The speaker highlights the fact that Attuck died willingly for his country, not forced because he was a slave. He stresses that this race of American patriots has always stepped forward to defend America, even in foreign wars.

Stanza 10 - Stanza 12: They Have Already Secured Their Rights

The speaker is adamant in reporting to a land still roiled in racism (Johnson was writing this 1913) that at no time has "one black, treason-guided hand / Ever against that flag been raised." Because of the genuine qualities that his African American brothers and sisters have demonstrated since the founding of America, the speaker maintains that they do not deserve to "hang [their] heads in shame" or "speak but servile word," or be timid in claiming their heritage as true, patriotic Americans.

Therefore, the speaker demands that his contemporaries, "stand erect and without fear." They have procured the right to their "sonship here," and they have tendered more than should be required of anyone.

Stanza 13 - Stanza 15: Affirmation Despite Adversity

The speaker never makes light of the black experience in America; he knows very well the physical and mental humiliation that his fellow patriots have suffered—as well as the broken spirit. He is aware of the deep levels of discouragement such treatment causes. He understands that there are always times that all one can rely on is prayer.

However, this speaker also understands that such oppression cannot endure. He, therefore, commands his listeners to become fearless and to look forward to the future and retain "[f]aith in your God-known destiny! / We are a part of some great plan."

The speaker then alludes to William Lloyd Garrison and Wendell Phillips, two strong abolitionists. He inquires, rhetorically, if his fellows believe that the "fire lit by their breath" could be snuffed out. He further asks if his brothers can imagine that the spirit of John Brown and Elijah Lovejoy has become lifeless and departed. He wants them to consider the death of Abraham Lincoln—did the great emancipator die "in vain"?

The speaker delivers an affirmation that all of those great abolitionists and the great emancipator did not resist only to die in vain. He insists, "millions have prayed" for and "tens of thousands have fought" for and "many freely died," so that dark-skinned people could know the equality they deserved. And of most importance, he treasures and maintains an abiding faith that, "God cannot let it come to naught."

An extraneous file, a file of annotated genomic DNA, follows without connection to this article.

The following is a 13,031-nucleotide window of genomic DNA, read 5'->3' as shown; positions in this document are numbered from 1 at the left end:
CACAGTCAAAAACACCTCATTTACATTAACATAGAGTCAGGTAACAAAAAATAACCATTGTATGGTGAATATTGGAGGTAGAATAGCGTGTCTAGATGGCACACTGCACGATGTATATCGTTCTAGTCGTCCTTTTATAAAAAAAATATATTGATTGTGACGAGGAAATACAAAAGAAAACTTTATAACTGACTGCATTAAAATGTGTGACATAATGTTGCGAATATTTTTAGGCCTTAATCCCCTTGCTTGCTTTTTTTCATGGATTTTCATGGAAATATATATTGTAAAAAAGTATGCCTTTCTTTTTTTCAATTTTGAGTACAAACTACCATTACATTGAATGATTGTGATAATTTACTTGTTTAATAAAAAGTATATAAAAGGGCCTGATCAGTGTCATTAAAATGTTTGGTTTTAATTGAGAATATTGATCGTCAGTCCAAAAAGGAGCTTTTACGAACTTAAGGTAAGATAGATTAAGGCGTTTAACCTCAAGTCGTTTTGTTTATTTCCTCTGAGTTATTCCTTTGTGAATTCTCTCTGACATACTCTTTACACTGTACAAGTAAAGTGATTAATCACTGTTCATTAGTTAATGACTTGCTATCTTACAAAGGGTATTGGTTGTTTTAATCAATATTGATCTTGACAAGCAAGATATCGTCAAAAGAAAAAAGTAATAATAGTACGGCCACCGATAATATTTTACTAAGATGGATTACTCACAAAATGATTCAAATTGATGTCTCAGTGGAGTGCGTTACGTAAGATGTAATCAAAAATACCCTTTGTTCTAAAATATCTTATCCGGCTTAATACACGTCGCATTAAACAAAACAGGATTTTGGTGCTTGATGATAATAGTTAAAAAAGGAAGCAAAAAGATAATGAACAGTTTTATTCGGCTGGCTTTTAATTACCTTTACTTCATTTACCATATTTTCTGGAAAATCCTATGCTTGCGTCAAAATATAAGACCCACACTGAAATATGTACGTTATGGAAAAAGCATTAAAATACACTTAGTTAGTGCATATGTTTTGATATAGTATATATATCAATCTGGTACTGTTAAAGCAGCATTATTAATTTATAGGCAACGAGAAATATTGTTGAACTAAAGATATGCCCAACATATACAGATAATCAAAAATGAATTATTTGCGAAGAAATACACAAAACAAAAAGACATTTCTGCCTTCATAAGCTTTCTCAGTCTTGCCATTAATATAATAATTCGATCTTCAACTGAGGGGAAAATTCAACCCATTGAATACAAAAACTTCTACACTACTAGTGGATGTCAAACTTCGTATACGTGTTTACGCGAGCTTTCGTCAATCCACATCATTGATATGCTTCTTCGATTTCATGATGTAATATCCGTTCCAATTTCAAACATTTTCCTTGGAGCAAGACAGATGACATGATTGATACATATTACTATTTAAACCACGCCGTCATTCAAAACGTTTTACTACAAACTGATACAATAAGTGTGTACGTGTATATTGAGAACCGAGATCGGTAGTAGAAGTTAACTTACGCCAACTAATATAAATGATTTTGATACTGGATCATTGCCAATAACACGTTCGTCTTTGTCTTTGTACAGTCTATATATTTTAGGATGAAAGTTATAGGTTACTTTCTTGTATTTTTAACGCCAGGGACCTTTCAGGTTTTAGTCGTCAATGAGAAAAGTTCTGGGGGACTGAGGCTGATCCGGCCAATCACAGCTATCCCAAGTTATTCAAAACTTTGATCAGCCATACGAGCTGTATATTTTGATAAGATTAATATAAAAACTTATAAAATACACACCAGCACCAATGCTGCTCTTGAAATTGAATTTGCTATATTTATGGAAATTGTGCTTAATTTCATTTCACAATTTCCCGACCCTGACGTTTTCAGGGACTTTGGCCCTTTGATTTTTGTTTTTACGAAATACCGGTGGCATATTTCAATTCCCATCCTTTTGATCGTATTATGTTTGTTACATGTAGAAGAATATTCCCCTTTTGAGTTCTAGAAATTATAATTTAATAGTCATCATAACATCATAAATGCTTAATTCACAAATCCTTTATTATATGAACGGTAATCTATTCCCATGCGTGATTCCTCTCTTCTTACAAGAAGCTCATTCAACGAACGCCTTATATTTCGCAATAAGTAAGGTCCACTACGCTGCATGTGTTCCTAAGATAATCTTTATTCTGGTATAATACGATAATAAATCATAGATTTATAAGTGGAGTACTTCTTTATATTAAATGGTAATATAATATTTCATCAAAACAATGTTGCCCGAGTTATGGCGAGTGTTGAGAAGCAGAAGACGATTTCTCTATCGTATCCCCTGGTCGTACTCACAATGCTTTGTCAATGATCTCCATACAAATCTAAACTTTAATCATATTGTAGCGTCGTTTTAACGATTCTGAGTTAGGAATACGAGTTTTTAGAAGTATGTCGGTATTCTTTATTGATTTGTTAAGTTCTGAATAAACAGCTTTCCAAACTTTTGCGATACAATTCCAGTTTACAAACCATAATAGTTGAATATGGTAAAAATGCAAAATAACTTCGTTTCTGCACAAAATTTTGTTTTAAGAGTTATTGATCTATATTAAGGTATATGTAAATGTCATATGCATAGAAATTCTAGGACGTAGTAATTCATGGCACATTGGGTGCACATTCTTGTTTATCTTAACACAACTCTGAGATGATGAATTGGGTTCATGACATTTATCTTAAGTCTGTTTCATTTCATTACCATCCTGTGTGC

Sources

This content reflects the personal opinions of the author. It is accurate and true to the best of the author’s knowledge and should not be substituted for impartial fact or advice in legal, political, or personal matters.

© 2016 Linda Sue Grimes

Comments

Linda Sue Grimes (author) from U.S.A. on March 31, 2020:

Laurinzoscott, thank you for the kind words and for your continued interest in my articles, and also thank you for your considerable attention to my responses. It is always heartening to have readers who appreciate one's efforts, and your interest especially offers gratification for its genuine attention and appreciation.

I wish you all the best in your literary efforts! Stay well! Blessings to you and yours . . .

Laurinzoscott from Kanab, Utah on March 31, 2020:

Thank you for both the sharing of this poem and for your teaching ways... You are awesome ma'am , God bless

Linda Sue Grimes (author) from U.S.A. on March 30, 2020:

Thank you for your response, Laurinzoscott!

James Weldon Johnson is one of my favorite poets. His works are brilliant, uplifting, always so bright and intelligent. They offer genuine emotion and never play the victim or race card. Johnson's talent gives America the kind of poetry that helps heal the soul as it informs and enlightens. I'm glad you found the poem powerful; it is one of his best.

Blessings to you and yours!

Laurinzoscott from Kanab, Utah on March 30, 2020:

Well Linda Sue Grimes...this is a wonderful article, you introduced me to something I should have been familiar with. This is a powerful poem...I can trace both my ancestries to slavery...look how far weve c9me as humans...some of us...great one!!!